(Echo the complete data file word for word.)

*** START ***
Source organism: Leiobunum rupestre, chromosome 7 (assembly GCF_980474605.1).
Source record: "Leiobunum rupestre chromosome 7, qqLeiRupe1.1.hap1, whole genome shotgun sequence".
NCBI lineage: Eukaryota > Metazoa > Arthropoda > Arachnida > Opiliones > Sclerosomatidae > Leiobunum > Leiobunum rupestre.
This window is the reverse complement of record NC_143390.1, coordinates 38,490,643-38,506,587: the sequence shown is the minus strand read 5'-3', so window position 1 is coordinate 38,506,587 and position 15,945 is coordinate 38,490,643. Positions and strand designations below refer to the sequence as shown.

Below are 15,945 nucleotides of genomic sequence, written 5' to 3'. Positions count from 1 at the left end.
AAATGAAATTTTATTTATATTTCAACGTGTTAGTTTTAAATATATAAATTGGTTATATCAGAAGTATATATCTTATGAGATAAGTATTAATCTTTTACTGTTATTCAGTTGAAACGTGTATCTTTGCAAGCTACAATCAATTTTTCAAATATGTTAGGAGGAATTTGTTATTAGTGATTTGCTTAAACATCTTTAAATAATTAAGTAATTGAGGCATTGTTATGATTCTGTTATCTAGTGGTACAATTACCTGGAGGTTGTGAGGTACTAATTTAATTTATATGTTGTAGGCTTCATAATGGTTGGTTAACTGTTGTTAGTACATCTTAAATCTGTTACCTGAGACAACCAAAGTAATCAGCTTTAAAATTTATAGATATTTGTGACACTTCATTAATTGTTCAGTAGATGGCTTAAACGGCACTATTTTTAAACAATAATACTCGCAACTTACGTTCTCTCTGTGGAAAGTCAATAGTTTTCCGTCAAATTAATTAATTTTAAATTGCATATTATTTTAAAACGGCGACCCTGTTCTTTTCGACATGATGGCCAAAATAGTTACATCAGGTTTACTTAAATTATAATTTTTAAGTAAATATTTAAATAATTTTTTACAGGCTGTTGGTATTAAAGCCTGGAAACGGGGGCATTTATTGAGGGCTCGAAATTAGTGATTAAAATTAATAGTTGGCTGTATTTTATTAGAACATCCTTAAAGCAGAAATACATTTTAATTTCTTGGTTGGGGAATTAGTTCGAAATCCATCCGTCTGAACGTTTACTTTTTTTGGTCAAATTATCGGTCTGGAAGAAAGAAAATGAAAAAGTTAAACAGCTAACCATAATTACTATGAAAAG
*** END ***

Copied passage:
Source organism: Leiobunum rupestre, chromosome 7 (assembly GCF_980474605.1).
Source record: "Leiobunum rupestre chromosome 7, qqLeiRupe1.1.hap1, whole genome shotgun sequence".
NCBI lineage: Eukaryota > Metazoa > Arthropoda > Arachnida > Opiliones > Sclerosomatidae > Leiobunum > Leiobunum rupestre.
This window is the reverse complement of record NC_143390.1, coordinates 38,490,643-38,506,587: the sequence shown is the minus strand read 5'-3', so window position 1 is coordinate 38,506,587 and position 15,945 is coordinate 38,490,643. Positions and strand designations below refer to the sequence as shown.

Below are 15,945 nucleotides of genomic sequence, written 5' to 3'. Positions count from 1 at the left end.
AAATGAAATTTTATTTATATTTCAACGTGTTAGTTTTAAATATATAAATTGGTTATATCAGAAGTATATATCTTATGAGATAAGTATTAATCTTTTACTGTTATTCAGTTGAAACGTGTATCTTTGCAAGCTACAATCAATTTTTCAAATATGTTAGGAGGAATTTGTTATTAGTGATTTGCTTAAACATCTTTAAATAATTAAGTAATTGAGGCATTGTTATGATTCTGTTATCTAGTGGTACAATTACCTGGAGGTTGTGAGGTACTAATTTAATTTATATGTTGTAGGCTTCATAATGGTTGGTTAACTGTTGTTAGTACATCTTAAATCTGTTACCTGAGACAACCAAAGTAATCAGCTTTAAAATTTATAGATATTTGTGACACTTCATTAATTGTTCAGTAGATGGCTTAAACGGCACTATTTTTAAACAATAATACTCGCAACTTACGTTCTCTCTGTGGAAAGTCAATAGTTTTCCGTCAAATTAATTAATTTTAAATTGCATATTATTTTAAAACGGCGACCCTGTTCTTTTCGACATGATGGCCAAAATAGTTACATCAGGTTTACTTAAATTATAATTTTTAAGTAAATATTTAAATAATTTTTTACAGGCTGTTGGTATTAAAGCCTGGAAACGGGGGCATTTATTGAGGGCTCGAAATTAGTGATTAAAATTAATAGTTGGCTGTATTTTATTAGAACATCCTTAAAGCAGAAATACATTTTAATTTCTTGGTTGGGGAATTAGTTCGAAATCCATCCGTCTGAACGTTTACTTTTTTTGGTCAAATTATCGGTCTGGAAGAAAGAAAATGAAAAAGTTAAACAGCTAACCATAATTACTATGAAAAG